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Kafka-ish: Kafka @Finborough

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In offering proof that Kafka is everything to everyone - writer-performer Jack Klaff plays various roles, including the man himself in what is a part tour, part immersion and part legend of Franz Kafka. He is a writer who achieved fame after his life was cut short due to succumbing to tuberculosis at the age of forty. He is probably better known for his reputation and the Kafkaesque style attributed to his writing than his life. But after this piece, you’re left curious to learn more about the man and his works. And that has to be the best theatrical tribute you could give a writer, even for a writer who stipulated that his works be destroyed upon his death. It’s currently playing at the Finborough Theatre . Franz Kafka was born in Prague in 1883. In 1901, he was admitted to a university and began studying law. While studying, he met Max Brod, who would become his best friend and eventual literary executor. Brod would posthumously publish many of his works and writings. Kafka’s life co

Hello young lovers: Games for Lovers @TheVaultsUK

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Love in the age of #metoo, career goals, money worries and online dating can be a bit random and to chance. It's all part of life in London. That and the need for a flat close to the tube. It's all explored in Games for Lovers, a new piece by Ryan Craig that's currently playing at The Vaults . There's Martha (Evanna Lynch) who is secretly in love with her best friend Logan (Calum Callaghan). But Logan's got a girlfriend, Jenny (Tessie  Orange-Turner), although he has trouble with intimacy. When Darren (Billy Postlethwaite), an old college mate of Logan's, has a room to rent, Matha takes it since it has excellent tube links. Even if Darren's a bit odd. Through a series of flashbacks and addresses to the audience, we get a sense of who they are. But things really get interesting when Darren decides to give Martha lessons in the art of seduction. Lynch and Postlethwaite together are hilarious with their unexpected outbursts and comic timing. And Orange-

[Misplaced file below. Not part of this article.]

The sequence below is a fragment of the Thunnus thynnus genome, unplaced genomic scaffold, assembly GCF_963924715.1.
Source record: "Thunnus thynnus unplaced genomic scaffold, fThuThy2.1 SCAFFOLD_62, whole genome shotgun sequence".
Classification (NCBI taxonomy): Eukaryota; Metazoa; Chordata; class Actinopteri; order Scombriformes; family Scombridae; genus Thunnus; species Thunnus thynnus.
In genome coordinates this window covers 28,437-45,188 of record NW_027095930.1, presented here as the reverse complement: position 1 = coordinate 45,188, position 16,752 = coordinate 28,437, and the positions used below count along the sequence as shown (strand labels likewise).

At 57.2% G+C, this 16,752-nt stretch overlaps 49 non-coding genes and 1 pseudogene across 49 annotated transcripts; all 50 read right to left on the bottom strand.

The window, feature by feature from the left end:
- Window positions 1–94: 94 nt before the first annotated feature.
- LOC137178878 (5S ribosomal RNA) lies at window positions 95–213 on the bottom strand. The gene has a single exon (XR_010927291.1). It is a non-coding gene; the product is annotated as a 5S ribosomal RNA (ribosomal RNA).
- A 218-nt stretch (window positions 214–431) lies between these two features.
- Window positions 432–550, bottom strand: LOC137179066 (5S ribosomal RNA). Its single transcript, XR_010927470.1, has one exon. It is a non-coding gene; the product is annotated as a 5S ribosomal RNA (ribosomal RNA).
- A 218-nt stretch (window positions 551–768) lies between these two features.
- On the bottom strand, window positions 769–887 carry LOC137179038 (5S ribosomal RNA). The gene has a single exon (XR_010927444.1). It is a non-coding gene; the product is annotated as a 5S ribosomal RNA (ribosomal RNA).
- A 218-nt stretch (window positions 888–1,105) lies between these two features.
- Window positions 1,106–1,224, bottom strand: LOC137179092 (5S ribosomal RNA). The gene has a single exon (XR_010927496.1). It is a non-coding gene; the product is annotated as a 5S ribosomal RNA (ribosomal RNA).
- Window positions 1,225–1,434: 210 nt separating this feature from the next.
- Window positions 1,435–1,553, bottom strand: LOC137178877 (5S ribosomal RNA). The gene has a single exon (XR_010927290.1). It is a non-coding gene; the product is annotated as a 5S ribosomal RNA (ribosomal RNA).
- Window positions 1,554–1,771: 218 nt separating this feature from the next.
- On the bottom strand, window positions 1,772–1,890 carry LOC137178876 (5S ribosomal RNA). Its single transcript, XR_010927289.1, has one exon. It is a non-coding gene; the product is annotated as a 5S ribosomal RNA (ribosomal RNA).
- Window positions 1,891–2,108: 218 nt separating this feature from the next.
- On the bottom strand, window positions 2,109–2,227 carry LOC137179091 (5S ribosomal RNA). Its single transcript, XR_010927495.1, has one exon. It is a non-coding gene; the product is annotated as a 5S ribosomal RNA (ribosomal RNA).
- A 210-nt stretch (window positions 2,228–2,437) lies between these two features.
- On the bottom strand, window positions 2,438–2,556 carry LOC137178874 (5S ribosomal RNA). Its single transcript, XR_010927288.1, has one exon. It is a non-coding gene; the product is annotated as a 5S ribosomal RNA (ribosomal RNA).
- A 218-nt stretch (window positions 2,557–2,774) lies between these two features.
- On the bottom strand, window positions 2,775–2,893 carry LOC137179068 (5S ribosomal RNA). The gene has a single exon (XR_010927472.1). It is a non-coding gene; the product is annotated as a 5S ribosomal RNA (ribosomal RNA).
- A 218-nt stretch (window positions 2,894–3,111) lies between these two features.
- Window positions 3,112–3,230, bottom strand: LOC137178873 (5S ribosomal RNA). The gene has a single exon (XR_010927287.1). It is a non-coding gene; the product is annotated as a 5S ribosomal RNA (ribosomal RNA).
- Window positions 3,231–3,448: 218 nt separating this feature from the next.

Me too thirty years ago: Masterpieces @Finborough

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Long before the #metoo movement called out sexual harassment (and worse), there was Masterpieces by Sarah Daniels. But instead of wearing pink hats or marching, one of the characters pushes a man under the tube.  It’s having its first professional London production in 35 years at the Finborough Theatre . It’s an opportunity to see if the arguments of thirty years ago hold insight into the ones of today. In many ways they do. In others they don’t. The play presents three women living as second class citizens in a first world country. There’s earnest social worker Rowena (Olivia Darnley), her mother (Sophie Doherty) and her friend Yvonne (Tessie Orange Turner).  Set in the era when sex cinemas were part of the West End fabric, on one level it feels quaint with its approach to pornographic magazines. Studies on the effects of pornography have been inconclusive. But here they’re seen as the source of violence and men’s power over women. The men in the piece are either lecherous or ignorant

Lost and distant: All The Little Lights @arcolatheatre

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All the Little Lights by Jane Upton is a dark and moving story about girls who have slipped through the net. But the unsettling part of the piece is that they can come from all sorts of backgrounds and how easy it can happen to anyone. It's playing at the Arcola Theatre . It opens with Lisa (Sarah Hoare) and Joanne (Tessie Orange-Turner). Once they were like sisters but something has happened and now they're distant.